Fungal Meningitis

There are various fungi that may cause meningitis. The manifestations vary by causative organism and host immune status. Some organisms are more common in certain geographical locations. Patients may present acutely with headache and encephalopathy or may have a much more indolent course.


Cryptococcal meningitis:


Cryptococcosis (Cryptococcus neoformans)


Clinical findings plus isolation of the cryptococcus neoformans organism or identification of cryptococcal antigen

Findings on investigation:

CSF analysis:

  • Cryptococcus antigen: positive. 95% sensitive
  • India Ink stain: positive, 50% sensitive, white capsule, pale nucleus
  • WCC: high opening pressure, lymphocytosis in low counts, reduced glucose but may be normal, elevated protein,

Blood, in disseminated infection:

  • Blood cryptococcal antigen: positive, false positive in patients with positive rheumatoid factor RF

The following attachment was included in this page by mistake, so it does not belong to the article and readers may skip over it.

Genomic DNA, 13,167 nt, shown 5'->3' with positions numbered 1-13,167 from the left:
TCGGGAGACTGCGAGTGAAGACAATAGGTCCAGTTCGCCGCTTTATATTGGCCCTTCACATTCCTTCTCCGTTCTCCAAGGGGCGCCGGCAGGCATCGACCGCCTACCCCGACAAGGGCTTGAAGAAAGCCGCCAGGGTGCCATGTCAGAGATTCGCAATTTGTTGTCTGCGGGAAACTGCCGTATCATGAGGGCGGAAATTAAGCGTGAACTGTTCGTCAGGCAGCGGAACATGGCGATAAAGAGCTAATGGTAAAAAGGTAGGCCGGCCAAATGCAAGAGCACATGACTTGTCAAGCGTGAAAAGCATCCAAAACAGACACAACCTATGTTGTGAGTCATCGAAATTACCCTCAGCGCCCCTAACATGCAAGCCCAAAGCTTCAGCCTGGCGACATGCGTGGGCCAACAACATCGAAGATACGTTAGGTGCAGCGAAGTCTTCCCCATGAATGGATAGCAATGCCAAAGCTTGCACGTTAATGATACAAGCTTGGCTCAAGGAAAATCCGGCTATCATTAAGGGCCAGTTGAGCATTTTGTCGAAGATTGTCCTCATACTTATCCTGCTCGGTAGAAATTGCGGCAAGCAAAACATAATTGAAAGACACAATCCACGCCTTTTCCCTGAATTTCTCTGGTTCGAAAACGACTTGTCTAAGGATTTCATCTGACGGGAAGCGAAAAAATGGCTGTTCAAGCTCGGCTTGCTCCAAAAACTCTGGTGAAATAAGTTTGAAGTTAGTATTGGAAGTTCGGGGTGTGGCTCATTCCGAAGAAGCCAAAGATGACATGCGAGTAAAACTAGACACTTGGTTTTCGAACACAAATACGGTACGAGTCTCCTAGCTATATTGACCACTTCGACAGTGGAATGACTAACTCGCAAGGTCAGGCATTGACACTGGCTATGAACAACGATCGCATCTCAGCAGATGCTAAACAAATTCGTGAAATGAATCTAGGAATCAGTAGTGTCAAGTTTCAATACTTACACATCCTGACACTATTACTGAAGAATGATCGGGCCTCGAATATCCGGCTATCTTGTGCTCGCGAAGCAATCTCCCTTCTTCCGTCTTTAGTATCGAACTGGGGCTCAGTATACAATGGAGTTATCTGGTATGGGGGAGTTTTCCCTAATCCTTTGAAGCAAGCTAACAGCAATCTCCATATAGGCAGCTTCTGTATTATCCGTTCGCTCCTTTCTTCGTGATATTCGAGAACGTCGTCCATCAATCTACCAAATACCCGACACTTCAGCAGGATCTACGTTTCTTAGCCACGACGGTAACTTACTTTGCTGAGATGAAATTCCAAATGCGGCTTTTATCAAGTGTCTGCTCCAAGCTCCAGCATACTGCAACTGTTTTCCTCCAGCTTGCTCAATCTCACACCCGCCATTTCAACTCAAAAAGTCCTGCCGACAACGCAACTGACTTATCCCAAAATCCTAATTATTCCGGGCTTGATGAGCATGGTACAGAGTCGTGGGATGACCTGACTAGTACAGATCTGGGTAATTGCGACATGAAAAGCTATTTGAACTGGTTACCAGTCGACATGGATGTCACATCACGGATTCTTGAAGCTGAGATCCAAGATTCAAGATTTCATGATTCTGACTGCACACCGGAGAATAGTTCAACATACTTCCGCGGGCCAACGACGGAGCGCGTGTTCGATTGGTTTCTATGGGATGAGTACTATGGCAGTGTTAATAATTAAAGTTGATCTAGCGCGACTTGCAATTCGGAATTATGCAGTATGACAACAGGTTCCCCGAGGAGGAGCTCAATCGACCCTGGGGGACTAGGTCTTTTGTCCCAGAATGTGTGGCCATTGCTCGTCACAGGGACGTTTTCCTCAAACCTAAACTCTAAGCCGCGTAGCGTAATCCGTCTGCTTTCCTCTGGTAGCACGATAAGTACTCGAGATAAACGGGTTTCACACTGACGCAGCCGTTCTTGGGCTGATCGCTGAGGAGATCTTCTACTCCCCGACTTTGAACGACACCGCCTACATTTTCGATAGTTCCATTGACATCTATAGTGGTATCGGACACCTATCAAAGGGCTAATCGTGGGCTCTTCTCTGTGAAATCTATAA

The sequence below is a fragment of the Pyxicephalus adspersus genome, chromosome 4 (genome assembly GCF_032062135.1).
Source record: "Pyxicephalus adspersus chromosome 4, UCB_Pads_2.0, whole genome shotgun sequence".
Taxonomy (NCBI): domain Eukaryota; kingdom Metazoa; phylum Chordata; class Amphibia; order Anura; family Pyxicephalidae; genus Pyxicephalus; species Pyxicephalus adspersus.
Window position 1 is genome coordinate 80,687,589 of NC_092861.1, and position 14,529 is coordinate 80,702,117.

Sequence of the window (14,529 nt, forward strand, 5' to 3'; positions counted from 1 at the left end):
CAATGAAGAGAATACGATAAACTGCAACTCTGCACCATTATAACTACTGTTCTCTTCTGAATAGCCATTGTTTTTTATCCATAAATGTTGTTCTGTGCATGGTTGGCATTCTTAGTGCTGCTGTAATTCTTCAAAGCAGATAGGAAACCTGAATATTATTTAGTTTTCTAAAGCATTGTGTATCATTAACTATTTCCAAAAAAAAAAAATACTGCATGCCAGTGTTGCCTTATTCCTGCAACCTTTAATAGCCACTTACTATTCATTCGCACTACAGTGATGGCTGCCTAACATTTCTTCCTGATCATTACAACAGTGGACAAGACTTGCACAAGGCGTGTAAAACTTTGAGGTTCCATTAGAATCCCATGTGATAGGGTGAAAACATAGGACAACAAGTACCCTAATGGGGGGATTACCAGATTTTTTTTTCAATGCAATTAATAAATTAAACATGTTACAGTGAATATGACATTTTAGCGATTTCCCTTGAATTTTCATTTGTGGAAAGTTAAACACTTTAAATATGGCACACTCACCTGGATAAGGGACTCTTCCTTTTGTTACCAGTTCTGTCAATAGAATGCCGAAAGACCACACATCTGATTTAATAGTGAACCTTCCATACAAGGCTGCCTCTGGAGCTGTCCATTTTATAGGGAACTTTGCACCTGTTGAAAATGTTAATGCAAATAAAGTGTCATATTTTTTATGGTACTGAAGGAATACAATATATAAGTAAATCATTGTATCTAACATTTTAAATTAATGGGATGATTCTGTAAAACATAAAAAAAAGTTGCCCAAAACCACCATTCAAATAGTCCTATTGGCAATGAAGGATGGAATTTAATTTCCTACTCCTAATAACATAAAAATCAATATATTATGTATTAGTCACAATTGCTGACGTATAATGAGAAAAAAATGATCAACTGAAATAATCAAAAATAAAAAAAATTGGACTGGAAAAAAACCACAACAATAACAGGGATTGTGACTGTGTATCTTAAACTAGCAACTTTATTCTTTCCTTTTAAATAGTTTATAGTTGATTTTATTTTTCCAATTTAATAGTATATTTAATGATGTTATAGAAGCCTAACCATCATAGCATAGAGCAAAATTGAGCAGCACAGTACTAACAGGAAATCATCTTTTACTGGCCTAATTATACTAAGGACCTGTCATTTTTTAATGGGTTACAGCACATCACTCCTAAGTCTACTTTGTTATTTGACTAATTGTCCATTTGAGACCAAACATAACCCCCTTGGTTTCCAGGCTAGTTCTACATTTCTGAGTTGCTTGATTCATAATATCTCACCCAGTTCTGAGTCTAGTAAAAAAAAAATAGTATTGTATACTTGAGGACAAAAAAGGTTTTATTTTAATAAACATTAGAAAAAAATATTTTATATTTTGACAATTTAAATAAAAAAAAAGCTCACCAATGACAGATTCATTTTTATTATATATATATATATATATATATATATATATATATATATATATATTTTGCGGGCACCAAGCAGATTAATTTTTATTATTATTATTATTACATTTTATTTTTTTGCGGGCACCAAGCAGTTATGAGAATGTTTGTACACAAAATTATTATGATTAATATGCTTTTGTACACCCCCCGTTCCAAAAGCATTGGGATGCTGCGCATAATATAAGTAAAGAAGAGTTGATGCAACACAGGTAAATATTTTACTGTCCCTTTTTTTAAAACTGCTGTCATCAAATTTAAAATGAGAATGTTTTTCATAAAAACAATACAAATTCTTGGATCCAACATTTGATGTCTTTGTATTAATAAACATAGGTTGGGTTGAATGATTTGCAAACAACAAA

• Isolator cultures: positive
  • Fungal culture:
    • For 6 weeks at 37 degrees


  • Hypodensity suggest infarcts
  • Hydrocephalus


  • Findings of infarcts may occur
  • Hydrocephalus
  • T2: Basal ganglia hyperintense cysts (gelatinous pseudocysts), T1 +GAD: mildly enhancing
  • Gyral enhancement


  • Findings of vasculitis may occur


  • Findings of vasculitis may occur

Other tests:

  • CXR: pulmonary infiltrates +/- lymphadenopathy may occur. May be negative in pulmonary disease. Bronchoalveolar lavage (BAL) culture or cryptococcal antigen positive

Pathology, Biopsy:

  • Immunocompetent patients: Focal granuloma, macrophages, microglia
  • Immunodeficient patient: no or minimal inflammation
  • H&E: clear capsule, blue nucleus, involves Virchow-Robin spaces. More organisms in immunodeficient patients.
  • Meninges: GMS stain, Cryptococcus organisms
  • India ink CSF: white capsule, pale nucleus

Cryptococal meningitis treatment:

  • Amphotericin B
  • Fluconazole

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